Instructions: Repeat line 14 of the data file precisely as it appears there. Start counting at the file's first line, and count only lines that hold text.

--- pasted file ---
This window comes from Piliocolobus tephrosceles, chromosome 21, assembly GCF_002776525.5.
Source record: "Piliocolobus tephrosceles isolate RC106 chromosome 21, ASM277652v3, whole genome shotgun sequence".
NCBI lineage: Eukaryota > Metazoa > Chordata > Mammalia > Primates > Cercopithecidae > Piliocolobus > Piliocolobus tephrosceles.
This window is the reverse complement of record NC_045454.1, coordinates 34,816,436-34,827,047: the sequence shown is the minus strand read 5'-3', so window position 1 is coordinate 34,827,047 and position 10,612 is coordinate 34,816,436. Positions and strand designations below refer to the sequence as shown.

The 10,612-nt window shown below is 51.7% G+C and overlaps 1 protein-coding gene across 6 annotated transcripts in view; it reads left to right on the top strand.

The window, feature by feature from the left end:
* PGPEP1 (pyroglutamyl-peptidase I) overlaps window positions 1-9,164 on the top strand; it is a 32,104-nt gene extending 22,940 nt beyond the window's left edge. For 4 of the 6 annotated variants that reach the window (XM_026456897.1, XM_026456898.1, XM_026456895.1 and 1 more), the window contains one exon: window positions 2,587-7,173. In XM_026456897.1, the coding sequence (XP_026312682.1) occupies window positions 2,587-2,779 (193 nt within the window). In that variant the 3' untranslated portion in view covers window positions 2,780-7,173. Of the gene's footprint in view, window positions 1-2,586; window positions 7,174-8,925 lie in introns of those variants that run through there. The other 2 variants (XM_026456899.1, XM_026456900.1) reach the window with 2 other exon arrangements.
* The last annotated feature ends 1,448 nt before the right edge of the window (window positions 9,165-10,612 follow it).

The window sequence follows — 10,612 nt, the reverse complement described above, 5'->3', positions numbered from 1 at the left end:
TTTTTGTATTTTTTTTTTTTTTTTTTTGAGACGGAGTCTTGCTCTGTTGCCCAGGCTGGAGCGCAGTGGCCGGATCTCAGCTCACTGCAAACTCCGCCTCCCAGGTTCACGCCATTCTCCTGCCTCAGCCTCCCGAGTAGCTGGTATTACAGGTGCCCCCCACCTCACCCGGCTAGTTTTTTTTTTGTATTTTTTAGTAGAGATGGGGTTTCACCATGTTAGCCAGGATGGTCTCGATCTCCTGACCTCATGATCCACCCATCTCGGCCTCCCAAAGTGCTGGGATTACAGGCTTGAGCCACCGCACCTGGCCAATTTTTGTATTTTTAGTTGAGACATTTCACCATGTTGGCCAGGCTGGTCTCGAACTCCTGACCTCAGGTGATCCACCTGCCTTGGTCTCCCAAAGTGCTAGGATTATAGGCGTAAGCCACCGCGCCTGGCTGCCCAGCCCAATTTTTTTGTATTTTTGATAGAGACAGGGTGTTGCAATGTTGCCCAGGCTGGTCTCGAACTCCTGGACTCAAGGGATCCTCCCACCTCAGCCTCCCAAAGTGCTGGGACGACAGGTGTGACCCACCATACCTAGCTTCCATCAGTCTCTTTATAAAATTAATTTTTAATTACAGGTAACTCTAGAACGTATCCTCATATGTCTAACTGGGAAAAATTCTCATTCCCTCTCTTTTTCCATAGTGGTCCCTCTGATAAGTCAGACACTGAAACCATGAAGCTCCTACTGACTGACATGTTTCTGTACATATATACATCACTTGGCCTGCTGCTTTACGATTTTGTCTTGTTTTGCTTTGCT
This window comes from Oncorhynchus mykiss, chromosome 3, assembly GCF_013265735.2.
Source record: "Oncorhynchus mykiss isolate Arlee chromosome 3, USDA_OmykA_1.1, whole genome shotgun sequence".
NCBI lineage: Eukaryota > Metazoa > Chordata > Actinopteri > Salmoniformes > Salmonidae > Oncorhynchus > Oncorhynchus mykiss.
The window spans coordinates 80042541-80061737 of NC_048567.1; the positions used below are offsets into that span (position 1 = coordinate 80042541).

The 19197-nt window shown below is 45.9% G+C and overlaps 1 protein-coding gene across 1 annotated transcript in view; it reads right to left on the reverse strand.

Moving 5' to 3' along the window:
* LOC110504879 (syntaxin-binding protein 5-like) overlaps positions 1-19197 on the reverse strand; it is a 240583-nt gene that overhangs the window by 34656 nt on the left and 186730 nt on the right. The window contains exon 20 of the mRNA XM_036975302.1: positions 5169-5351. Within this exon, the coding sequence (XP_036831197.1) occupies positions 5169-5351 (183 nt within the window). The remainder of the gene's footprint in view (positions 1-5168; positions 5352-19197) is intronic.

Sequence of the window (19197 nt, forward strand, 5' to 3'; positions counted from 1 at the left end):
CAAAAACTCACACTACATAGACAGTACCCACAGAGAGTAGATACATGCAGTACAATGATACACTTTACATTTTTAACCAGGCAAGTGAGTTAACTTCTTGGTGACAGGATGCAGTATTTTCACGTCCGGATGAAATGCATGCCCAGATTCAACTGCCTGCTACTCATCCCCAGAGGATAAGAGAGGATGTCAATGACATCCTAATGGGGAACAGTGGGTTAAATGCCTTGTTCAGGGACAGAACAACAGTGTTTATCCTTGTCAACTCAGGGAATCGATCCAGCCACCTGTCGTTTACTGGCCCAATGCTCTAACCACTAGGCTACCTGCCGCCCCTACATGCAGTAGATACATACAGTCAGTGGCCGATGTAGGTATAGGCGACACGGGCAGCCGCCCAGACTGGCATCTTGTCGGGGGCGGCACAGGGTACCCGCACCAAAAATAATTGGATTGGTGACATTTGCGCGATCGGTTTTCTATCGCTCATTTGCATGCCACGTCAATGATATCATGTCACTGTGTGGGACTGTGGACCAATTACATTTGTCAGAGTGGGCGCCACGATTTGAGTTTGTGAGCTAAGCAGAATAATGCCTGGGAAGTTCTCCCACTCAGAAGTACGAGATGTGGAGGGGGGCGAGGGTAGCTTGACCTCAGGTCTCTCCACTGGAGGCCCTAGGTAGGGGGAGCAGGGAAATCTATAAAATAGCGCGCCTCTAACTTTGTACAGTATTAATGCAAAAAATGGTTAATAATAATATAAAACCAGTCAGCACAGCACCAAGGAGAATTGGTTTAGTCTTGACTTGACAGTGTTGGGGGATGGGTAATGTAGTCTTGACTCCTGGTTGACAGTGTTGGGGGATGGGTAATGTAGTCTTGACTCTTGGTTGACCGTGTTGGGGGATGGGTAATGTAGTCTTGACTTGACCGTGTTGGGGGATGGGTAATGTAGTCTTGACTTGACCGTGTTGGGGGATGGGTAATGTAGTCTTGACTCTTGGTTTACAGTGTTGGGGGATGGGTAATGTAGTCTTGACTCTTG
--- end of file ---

The window spans coordinates 80042541-80061737 of NC_048567.1; the positions used below are offsets into that span (position 1 = coordinate 80042541).